Last week we filmed in Cleveland, at the Evergreen cooperatives which are a significant part of an ambitious plan to turn this rust belt city around. Once Cleveland was thriving with lots of good jobs for working class people, but now it is impossible to ignore the abandoned factories and run down neighborhoods.
With support from the city and many civic institutions the Evergreen Cooperatives began with a commercial laundry that serves nursing homes with state of the art laundry services in a facility owned and run by its employees. Keith Parkham, facilities manager and cooperative member showed us around. From the entry room where the soiled linens get unloaded from the trucks, sorted and weighed, through their folding and assembling to return to the health care institutions, we filmed a state of the art process that conserves energy and water.
Washing takes place in the “tunnel”, a giant machine that works much faster than a conventional washer, and uses the heat recovered from one wash cycle to raise the water temperature for the next. Instead of spinning, a giant press expels the water, leaving 150 pound disk shaped cakes of laundry that enter the dryers two at a time. After 20 minutes, the drying is complete and the load moves on to be pressed, folded, and shipped. Each worker owner knows how to do all the jobs that are involved, so they can trade off to keep the work interesting and help each other when someone falls behind. “We’re all in it together,” said one worker/owner, “the more efficient we are, the better we serve our customers, and the better off we’ll all be. This is our company.”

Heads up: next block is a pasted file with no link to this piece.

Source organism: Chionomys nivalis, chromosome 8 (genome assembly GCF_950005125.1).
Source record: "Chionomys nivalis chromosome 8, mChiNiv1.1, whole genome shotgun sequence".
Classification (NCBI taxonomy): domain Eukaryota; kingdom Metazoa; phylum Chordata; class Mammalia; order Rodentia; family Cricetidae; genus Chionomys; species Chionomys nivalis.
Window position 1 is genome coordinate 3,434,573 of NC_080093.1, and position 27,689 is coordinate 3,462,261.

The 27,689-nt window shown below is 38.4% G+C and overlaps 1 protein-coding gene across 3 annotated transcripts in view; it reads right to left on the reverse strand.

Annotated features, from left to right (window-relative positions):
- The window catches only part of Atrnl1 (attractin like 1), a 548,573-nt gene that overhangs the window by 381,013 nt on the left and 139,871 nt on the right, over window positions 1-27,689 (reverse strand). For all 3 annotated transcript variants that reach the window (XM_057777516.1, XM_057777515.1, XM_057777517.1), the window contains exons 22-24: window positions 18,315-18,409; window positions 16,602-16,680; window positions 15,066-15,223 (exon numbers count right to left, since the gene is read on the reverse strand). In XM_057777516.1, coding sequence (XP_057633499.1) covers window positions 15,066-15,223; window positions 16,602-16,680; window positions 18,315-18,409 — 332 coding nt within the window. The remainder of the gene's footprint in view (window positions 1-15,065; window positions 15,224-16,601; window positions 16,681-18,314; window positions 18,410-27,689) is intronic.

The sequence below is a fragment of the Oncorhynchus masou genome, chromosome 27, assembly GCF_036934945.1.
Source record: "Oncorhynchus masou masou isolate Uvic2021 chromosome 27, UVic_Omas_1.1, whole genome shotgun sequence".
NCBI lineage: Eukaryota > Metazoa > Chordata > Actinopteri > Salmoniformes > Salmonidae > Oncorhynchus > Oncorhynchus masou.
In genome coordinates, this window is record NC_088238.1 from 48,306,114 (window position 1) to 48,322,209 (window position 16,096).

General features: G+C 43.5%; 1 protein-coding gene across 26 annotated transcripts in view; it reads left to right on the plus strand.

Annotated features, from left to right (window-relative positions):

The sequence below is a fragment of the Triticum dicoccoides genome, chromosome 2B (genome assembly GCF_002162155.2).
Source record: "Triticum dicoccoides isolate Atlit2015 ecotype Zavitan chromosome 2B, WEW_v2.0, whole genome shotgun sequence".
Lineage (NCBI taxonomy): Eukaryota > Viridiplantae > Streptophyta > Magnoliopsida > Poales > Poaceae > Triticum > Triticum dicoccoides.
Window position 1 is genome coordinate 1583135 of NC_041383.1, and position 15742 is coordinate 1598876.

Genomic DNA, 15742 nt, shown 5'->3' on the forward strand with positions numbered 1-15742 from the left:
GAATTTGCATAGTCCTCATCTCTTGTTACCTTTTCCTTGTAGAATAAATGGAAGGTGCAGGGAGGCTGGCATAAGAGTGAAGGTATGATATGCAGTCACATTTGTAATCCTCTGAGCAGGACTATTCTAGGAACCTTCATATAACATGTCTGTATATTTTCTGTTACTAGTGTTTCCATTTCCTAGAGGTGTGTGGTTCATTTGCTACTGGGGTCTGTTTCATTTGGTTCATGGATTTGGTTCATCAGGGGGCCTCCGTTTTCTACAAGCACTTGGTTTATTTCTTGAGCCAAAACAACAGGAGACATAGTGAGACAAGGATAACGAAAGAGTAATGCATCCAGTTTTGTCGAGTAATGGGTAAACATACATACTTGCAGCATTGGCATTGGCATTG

Another Evergreen business that is up and running is the Ohio Solar Cooperative with crews that install solar energy collectors and provide home weatherization. And a third coop will soon break ground on a giant greenhouse and food production facility in a once abandoned area to provide fresh healthy food for inner city residents.
These coops have attracted interest from many other cities who like this model of civic institutions, city government, and inner city residents working together to improve the community. Says Tracey Nichols of the city’s Department of Economic Development, “We used to offer all kinds of tax abatements and other incentives to get businesses to move here, but then after a few years another city would offer other encouragements and many would move away. Now we are looking to support businesses that are a good fit with what we already have, to build a healthy economic environment that will endure.”
India Pierce Lee works on community development with The Cleveland Foundation, which has provided key financing for the Evergreen project and helped gather support from longtime Cleveland institutions such as the Cleveland Clinic and Case Western Reserve University. Technical advice and training have come from the Ohio Employee Ownership Center at Kent State University. And an advisor to the project, Ted Howard of the Democracy Collaborative, was drawn to the Evergreen Cooperatives for reasons that should concern us all. He is troubled that the growing inequality in wealth and income is undermining our democracy. “We are proud that our country is a democracy,” he says, “but most people have to check their democracy at the door when they go to work.”